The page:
Prompt introduction of Adams’ method crucial for lower house electoral reform
The rectification of vote-value disparities between single-seat constituencies must be given priority in carrying out reform of the electoral system for the House of Representatives. Legislative steps must be taken for that purpose during the current Diet session after quickly consolidating the opinions of political parties.
The ruling and opposition parties have presented their views on electoral system reforms to lower house Speaker Tadamori Oshima.
The Democratic Party of Japan, Komeito and the Japan Innovation Party have basically accepted the reform proposals recommended by an expert research panel. The Liberal Democratic Party, on the other hand, has agreed to cuts in the number of total seats but wants to postpone the reallocation of seats to prefectures.
The LDP’s reform plan calls for reducing the number of seats in single-seat constituencies by six and reviewing the demarcation of these constituencies, both based on a simplified census conducted in 2015, to reduce vote-value disparities to less than 2 to 1. The number of seats in proportional representation blocs would be cut by four. The party has compiled these proposals by revising the party’s draft plan at the instruction of Prime Minister Shinzo Abe, who has called for seat cuts to be carried out more rapidly.
The LDP is studying a plan to cut one seat each in six prefectures, including Kagoshima and Iwate, without increasing seats in other prefectures. The plan also calls for a reallocation of seats to prefectures based on the census to be taken in 2020, leaving the impression that this is a stopgap measure.
The panel called for reallocating lower house seats based on the Adams’ method, under which seven seats would be added and 13 eliminated. This will reduce the maximum vote-value gap between prefectures to 1.621 to 1 and likely hold the disparities between constituencies to less than 2 to 1.
LDP’s concession vital
The LDP has put off the plan on the reallocation of seats to prefectures because of strong internal opposition to and cautious views against the panel’s reform proposals, which would affect incumbent lawmakers of the prefectures subject to the 13 cuts.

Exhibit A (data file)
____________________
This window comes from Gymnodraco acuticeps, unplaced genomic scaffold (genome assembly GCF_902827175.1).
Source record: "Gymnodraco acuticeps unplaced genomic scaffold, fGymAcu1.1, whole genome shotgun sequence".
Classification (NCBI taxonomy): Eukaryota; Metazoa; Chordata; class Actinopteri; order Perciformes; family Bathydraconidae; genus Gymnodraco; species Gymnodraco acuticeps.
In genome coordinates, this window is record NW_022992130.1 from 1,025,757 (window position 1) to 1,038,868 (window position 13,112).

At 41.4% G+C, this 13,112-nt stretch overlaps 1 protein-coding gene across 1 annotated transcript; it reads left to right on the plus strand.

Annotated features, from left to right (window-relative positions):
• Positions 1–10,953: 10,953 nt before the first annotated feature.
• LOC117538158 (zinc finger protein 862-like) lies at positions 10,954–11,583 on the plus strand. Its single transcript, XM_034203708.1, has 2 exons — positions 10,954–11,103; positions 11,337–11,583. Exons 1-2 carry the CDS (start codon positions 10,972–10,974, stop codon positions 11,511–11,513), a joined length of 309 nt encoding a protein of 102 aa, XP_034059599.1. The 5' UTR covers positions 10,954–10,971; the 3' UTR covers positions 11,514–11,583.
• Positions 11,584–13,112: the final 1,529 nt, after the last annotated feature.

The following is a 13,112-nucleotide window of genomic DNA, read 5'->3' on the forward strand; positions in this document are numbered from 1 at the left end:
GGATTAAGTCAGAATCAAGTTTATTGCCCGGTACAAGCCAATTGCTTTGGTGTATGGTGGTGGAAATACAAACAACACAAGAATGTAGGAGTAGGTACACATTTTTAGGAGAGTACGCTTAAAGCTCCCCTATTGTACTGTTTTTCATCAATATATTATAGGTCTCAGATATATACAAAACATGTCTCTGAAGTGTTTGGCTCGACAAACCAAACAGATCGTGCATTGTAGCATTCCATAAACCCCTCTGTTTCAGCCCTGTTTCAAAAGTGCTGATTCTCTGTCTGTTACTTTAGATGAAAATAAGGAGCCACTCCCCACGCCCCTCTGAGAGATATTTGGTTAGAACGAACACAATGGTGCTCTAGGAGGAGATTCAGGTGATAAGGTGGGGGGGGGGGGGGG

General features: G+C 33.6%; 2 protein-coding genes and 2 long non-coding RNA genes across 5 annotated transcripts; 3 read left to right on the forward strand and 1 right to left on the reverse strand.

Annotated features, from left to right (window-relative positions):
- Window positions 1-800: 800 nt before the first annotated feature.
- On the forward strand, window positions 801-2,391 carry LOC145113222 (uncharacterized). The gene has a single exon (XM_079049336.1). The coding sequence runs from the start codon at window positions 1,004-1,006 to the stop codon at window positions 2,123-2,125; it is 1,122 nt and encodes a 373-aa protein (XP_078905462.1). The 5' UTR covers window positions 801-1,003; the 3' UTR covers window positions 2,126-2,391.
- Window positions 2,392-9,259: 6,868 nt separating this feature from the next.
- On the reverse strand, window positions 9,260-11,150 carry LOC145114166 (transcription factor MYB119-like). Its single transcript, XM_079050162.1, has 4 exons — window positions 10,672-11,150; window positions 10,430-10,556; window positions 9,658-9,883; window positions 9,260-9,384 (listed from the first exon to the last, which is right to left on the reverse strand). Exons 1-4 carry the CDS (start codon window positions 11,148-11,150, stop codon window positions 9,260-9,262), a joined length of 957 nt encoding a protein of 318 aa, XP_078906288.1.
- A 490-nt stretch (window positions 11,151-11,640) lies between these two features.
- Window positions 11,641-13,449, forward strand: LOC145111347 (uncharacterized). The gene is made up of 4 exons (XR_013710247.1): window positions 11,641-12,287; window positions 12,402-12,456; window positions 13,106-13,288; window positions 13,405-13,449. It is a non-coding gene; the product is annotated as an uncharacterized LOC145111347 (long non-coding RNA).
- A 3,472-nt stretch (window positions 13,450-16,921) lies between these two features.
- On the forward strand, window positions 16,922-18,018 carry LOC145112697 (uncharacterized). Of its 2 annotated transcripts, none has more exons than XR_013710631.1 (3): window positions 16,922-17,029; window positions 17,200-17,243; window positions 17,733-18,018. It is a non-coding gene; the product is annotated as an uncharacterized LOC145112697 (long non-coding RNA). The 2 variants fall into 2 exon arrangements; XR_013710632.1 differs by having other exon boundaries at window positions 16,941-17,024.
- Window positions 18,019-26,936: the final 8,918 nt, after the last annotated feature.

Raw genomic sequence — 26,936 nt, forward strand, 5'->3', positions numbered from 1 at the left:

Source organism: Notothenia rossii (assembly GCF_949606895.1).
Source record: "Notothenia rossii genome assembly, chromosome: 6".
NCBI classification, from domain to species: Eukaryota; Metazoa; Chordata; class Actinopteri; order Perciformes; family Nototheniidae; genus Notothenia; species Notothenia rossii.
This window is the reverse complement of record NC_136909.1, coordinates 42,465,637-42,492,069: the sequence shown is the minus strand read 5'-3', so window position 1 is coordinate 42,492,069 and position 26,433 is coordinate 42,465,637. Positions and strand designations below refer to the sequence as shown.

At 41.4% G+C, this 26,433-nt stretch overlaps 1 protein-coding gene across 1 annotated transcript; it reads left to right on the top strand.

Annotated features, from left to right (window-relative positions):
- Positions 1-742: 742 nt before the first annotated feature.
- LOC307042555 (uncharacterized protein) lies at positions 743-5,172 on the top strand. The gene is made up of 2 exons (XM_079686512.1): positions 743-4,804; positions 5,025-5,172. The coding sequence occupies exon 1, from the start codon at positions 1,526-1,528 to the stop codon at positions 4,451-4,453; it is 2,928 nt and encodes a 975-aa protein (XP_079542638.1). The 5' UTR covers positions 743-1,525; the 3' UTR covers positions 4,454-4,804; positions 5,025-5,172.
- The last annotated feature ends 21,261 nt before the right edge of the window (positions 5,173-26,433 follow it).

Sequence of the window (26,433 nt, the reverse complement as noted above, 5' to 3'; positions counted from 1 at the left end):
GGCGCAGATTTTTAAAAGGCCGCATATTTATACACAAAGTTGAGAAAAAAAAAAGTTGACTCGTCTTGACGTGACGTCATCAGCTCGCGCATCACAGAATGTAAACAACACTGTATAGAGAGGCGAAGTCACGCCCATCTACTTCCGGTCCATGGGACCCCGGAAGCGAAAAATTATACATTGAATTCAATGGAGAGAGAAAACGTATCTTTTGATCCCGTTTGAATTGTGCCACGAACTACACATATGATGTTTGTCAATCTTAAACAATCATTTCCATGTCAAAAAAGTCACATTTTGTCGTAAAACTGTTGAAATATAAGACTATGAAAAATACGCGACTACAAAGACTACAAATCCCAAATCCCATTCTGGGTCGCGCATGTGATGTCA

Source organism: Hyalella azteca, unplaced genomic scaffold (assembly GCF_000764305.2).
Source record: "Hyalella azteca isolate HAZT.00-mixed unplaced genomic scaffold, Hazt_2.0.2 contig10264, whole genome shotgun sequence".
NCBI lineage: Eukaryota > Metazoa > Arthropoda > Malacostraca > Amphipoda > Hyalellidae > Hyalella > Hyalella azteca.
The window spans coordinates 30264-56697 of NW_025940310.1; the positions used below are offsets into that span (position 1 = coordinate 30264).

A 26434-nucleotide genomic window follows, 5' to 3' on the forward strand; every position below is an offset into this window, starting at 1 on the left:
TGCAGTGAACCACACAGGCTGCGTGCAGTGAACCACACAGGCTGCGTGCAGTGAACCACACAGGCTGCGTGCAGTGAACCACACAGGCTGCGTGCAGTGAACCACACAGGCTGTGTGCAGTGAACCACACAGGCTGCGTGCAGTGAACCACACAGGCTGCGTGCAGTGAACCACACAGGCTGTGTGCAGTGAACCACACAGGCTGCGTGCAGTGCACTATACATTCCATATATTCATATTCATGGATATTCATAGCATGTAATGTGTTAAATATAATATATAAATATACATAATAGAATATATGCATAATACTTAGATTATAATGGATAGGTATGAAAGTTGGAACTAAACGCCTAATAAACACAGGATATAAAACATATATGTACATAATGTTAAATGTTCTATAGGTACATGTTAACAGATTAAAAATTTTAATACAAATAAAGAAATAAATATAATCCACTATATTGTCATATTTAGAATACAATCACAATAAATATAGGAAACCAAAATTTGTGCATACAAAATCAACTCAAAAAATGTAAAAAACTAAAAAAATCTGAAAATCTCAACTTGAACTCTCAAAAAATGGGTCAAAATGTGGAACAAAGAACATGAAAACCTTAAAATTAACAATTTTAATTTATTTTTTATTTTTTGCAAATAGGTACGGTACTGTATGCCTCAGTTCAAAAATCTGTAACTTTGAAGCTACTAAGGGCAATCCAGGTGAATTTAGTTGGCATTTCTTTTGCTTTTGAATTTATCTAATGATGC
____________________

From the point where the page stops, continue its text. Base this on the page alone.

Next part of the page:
The LDP must not make light of the fact that the ruling and opposition parties promised to respect the panel’s recommendations after entrusting it to study the situation following their failure to reach an agreement on reform plans. The LDP will have no alternative but to reconsider the reform plans, as the Adams’ method has been approved by other major parties.
It is desirable to revise the electoral system, the foundation of democracy, with the approval of as many parties as possible. Abe has suggested he will aim to pass related bills through the current Diet session. As an overwhelmingly dominant force in the Diet, the LDP has the responsibility to lead consensus-building efforts on the reform.
It is disappointing, however, that major parties still hold on to the idea of cutting the total seat number.
The panel proposed cutting 10 seats only in consideration of parties’ pledges to the people that the number of seats would be cut, as it said that “it is difficult to find appropriate reasons or logical basis” for cutting the total seat number.
If the seat number is reduced, diverse public opinions may not be reflected in elections. The legislature’s monitoring of the administrative branch through deliberations on government-proposed bills could be weakened. The number of Japanese lawmakers in relation to the national population is no greater than in some European countries and elsewhere.
It must be taken into consideration that if the number of total seats is reduced, it will become more difficult and troublesome to correct vote disparities.
When lawmakers are asked to accept reforms that are painful to themselves, they should do it by agreeing to cuts in subsidies to political parties rather than by decreasing seat numbers.
(From The Yomiuri Shimbun, Feb. 23, 2016)